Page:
What 2,500+ Sellers Have To Say About The Future Of Their Business: Amazon Seller Survey Results


Thousands of successful businesses have been built upon the Amazon seller marketplace, with more and more entrepreneurs seizing the opportunity and moving into eCommerce.

I was one of these people and have since built a suite of software tools that help people overcome the very frustrations I had when it came to finding the right products to sell and managing a thriving Fulfillment by Amazon (FBA) business.

We have such a wonderful and growing community of Amazon sellers and those who will become sellers in the near future. I simply couldn’t pass up the opportunity to survey this community to find out what the future holds for Amazon sellers!

Insights From 2,500+ Sellers

The main purpose of this survey was to find out how Amazon sellers felt right now, in 2017, about their businesses and what they were looking forward to in the future. On top of that, we asked questions about:

  • what business models sellers were using,
  • what growth tactics were working for them,
  • and much more.

Then, I asked our super smart data analyst, Ellis Whitehead, to help make sense of the results. With almost 3,000 sellers responding, it was an amazing opportunity to get a deeper understanding of what helped the top sellers succeed.

Here’s What We Found Out

At the bottom of this post is the full infographic of the 2017 Amazon Seller Survey results with all of the data presented beautifully before your eyes…


Before you read that, here are some of the salient points that caught my attention. These data-backed insights are essential for any existing or aspiring Amazon sellers!

1. Starting Sooner is key…

The longer your business is running, the more successful it will be. So if you get started ASAP, you can start building your base right away. In the survey, we saw that by 18 months, 50% of sellers reported 10k in monthly revenue.  

2. …and starting small is OK

Don’t think that you must have a large upfront investment to get started. We discovered that, in the long run, your initial investment isn’t indicative of your long-term profits. So, leading back to point one, the key is to get started as soon as possible.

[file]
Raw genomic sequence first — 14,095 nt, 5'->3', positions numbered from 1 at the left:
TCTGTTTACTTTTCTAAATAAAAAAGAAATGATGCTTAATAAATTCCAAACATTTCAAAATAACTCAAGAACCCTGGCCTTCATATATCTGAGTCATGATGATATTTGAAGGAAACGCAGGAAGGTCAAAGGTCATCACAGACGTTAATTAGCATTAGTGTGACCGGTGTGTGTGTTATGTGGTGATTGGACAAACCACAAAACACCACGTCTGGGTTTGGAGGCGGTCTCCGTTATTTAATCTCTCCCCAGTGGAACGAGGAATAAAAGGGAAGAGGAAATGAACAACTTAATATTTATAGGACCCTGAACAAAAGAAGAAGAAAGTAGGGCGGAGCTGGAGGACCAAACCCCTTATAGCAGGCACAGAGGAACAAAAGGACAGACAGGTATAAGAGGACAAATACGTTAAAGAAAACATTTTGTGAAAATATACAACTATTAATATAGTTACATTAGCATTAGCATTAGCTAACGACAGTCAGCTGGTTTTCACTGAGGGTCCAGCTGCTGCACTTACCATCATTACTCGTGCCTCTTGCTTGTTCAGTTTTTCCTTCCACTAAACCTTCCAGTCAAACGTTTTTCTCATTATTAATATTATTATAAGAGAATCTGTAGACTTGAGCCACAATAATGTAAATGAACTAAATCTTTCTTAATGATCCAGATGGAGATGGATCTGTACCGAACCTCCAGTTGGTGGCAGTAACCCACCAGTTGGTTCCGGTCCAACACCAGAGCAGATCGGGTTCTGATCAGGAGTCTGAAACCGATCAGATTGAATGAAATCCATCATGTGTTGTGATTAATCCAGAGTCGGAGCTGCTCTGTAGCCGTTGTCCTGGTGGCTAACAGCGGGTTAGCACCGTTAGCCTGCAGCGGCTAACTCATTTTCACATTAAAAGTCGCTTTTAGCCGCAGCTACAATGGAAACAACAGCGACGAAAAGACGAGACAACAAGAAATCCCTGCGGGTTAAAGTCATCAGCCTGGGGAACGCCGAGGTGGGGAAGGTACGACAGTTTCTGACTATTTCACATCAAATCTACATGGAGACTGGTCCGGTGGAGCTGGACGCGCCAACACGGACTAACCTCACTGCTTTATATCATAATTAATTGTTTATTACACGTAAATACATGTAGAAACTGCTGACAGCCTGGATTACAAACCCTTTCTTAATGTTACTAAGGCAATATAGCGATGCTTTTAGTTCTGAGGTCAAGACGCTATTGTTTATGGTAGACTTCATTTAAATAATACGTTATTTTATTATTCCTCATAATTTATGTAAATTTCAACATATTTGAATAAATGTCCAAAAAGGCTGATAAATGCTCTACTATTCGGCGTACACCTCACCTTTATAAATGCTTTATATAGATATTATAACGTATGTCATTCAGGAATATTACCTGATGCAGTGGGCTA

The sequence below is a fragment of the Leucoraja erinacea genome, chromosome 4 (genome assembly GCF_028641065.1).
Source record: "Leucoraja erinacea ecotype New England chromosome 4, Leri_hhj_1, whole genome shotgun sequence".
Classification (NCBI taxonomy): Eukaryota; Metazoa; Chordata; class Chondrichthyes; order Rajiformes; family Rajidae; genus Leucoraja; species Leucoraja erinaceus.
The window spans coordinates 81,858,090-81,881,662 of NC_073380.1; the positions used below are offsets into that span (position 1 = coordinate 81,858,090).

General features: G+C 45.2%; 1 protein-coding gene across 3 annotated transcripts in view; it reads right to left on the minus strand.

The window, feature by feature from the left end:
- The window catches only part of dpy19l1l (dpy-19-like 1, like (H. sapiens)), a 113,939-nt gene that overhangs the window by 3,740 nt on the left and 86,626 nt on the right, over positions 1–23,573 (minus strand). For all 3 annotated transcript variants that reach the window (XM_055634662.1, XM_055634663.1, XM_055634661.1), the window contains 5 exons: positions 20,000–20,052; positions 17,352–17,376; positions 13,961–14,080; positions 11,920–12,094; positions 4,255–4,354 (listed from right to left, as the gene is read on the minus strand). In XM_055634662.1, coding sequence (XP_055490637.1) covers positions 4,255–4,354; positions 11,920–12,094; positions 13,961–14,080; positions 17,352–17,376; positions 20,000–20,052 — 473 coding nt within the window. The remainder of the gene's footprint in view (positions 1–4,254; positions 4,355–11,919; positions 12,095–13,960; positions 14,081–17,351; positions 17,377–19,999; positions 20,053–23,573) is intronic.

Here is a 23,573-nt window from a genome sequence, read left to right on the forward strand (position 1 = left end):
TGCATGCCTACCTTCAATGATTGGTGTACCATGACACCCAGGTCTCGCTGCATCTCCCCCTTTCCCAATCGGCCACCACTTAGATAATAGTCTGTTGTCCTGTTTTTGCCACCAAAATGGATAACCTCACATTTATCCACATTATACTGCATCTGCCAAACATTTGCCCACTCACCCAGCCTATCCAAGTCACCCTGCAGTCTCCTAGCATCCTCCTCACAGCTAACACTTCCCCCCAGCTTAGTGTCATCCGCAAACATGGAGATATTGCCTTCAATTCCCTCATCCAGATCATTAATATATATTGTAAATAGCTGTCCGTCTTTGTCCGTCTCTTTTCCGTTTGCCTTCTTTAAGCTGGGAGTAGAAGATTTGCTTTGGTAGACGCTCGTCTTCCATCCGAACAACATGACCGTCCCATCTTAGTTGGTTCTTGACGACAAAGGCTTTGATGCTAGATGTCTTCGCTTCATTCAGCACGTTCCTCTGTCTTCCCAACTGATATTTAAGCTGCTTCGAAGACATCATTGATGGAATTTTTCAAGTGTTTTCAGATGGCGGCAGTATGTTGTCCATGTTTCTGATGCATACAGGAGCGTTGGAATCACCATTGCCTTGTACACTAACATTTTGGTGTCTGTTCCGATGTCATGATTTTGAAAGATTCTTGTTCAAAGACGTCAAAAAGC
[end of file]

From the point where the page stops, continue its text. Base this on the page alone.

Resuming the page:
3. One of the best ways to scale is to sell more products

Increasing the number of products you sell was the clear winner among ways to increase your profits. The sweet spot was to scale to 10 products in total. This means that you should continue to find new products to sell once you get past that first launch hurdle.

4. Expanding into other markets is the next best way to grow

After launching more products, expanding into other international Amazon marketplaces had the next greatest impact on the profits of those surveyed.

Another way to expand into other markets would be to expand your platforms, such as getting your own standalone eCommerce website. This is more of a long-term return on investment, but it can be a route to branch out into alternative revenue streams.

5. Combining (some) business models is beneficial

Businesses that followed one or more of the private label, invention or wholesale business models performed better overall.

Comparatively, mixing arbitrage and managing your own fulfillment with other business models proved to be too complicated and time-consuming.

Types of Business Models for Amazon Sellers

Private Label Invention Wholesale Arbitrage
The private label model involves sourcing and importing products from a manufacturer with your own brand label. Usually, this will be an existing product with high demand that you will seek to improve. This also means that you won’t be competing for the Buy Box on Amazon as you will be the only seller with this branded item. The invention model is similar to private label except that you have invented your own product. Some inventors manufacture products themselves while others simply own the rights to the design of their product. Selling wholesale means that you purchase items directly from the manufacturer or brand owner and then sell them as a verified reseller on Amazon. Wholesale sellers will be competing with other sellers for the Buy Box. Retail or online arbitrage involves sourcing products at high discounts from retail stores, physical or online, and selling them at a profit on Amazon. This involves a lot of manual work and, often, sellers take the Fulfilled By Merchant (FBM) route, making it difficult to scale.

What’s Next?

I can’t stress enough how important Tip #1 is. I, for one, can vouch for the importance of starting sooner both from personal experience and from speaking with my network of sellers.

The reason so many people falter at the start is because getting started is the hardest part. You need to:  

  • Find your product idea,
  • Source it,
  • Get your product listing optimized, and
  • Maintain that momentum.

Here’s the thing: you can do this, and you can do it well.

You can follow in the footsteps of successful sellers before you and use the same playbook of strategies to ensure success. My best advice would be to follow along with the Million Dollar Case Study. We’re giving a fully transparent, over-the-shoulder view of what it takes to sell $1 million dollars worth of product, and you can join in at every step of this journey.

Full Results From The Survey

Infographic Source: Jungle Scout

Greg Mercer Jungle Scout Profile

Author Bio

Greg Mercer is an Amazon Data Nerd & Founder and CEO of Jungle Scout, Jump Send, Splitly & Fetcher. He loves all things FBA. Tweet him @mercer_greg

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